Why Germans care so much about Columbine

A film crew from Munich-based FOCUS TV Produktions was in our southwest suburbs during the past few days, interviewing people whose lives have been altered by the Columbine shootings ten years ago -- school and police officials, parents and survivors of the massacre, journalists and others. The program plans to air a lengthy segment on the tragedy on April 17.

Media from around the world descended on Littleton a decade ago (including an unusual number of Japanese reporters, baffled by America's gun culture). But German journalists seem to have a more abiding interest than most in the quagmire that is Columbine -- and it isn't just because the teen killers were so intrigued with odd bits of Teutonism, from the music of Rammstein to the rantings of Hitler. I spent some time being quizzed by the crew and quizzing them about why they were here.

One reason for the project, FOCUS editor Kristina Peter explained, is that Germany has also had its share of deadly school attacks -- most recently at a high school near Stuttgart. On March 11 a seventeen-year-old former pupil killed fifteen people at the school and during a subsequent rampage before taking his own life. That attack, like so many others, has distinct echoes of the kind of shocked incomprehension that gripped the Front Range in 1999 -- a nice quiet boy, no apparent motive, what the hell? Check out this New York Times account.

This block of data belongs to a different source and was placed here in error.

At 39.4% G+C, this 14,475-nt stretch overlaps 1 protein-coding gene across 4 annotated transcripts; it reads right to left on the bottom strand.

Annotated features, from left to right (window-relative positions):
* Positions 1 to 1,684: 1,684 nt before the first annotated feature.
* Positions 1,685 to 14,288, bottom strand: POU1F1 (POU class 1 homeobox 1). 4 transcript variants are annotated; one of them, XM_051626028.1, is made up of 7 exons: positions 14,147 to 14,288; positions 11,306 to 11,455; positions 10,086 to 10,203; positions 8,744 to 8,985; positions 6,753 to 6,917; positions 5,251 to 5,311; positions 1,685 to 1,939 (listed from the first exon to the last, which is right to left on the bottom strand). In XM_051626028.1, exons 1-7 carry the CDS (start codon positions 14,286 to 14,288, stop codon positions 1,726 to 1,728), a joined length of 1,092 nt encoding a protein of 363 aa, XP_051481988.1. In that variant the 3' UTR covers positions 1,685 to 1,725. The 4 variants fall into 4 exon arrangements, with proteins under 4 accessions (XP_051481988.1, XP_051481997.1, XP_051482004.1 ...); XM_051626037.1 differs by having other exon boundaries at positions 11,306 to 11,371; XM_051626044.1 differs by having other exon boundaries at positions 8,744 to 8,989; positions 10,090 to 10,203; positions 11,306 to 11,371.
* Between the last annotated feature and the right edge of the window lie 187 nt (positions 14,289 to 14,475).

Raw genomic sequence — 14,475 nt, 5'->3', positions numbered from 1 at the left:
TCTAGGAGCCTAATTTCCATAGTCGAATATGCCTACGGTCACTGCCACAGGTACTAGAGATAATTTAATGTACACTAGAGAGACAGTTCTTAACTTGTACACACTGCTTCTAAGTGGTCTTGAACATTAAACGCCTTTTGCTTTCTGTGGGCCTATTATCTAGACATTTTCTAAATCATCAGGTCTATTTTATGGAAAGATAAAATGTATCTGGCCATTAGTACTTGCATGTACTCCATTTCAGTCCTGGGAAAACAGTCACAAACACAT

Yet on closer examination, it's the differences rather than the similarities that stand out. The latest gunman, Tim Kretschmer, apparently didn't advertise his intentions the way Eric Harris and Dylan Klebold did (see our Columbine Reader for the details), and Peter was hard-pressed to cite any obvious "warning signs" in his case. At the same time, it's becoming clear that Kretschmer, like the Virginia Tech shooter and so many others, appears to have studied Columbine closely.

Germany tightened its gun laws after a 2002 school massacre left sixteen dead, but Kretschmer was still able to find the necessary firepower at home. More important, perhaps, the police responded in less than five minutes, engaged Kretschmer in one gunfight as he fled the school and again at an auto dealership miles away, wounding him -- and thus may have prevented even more casualties.

What a difference a decade makes. The policing "strategy" that essentially ceded Columbine High School to the gunmen while everyone waited for SWAT to arrive simply isn't accepted any more. Columbine has become the place the world comes to in order to derive lessons for preventing more school violence. Unfortunately, it also seems to be the model deranged teenaged boys study as they start assembling the fantasy of their own apocalypse.

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Alan Prendergast has been writing for Westword for over thirty years. He teaches journalism at Colorado College; his stories about the justice system, historic crimes, high-security prisons and death by misadventure have won numerous awards and appeared in a wide range of magazines and anthologies.
Contact: Alan Prendergast

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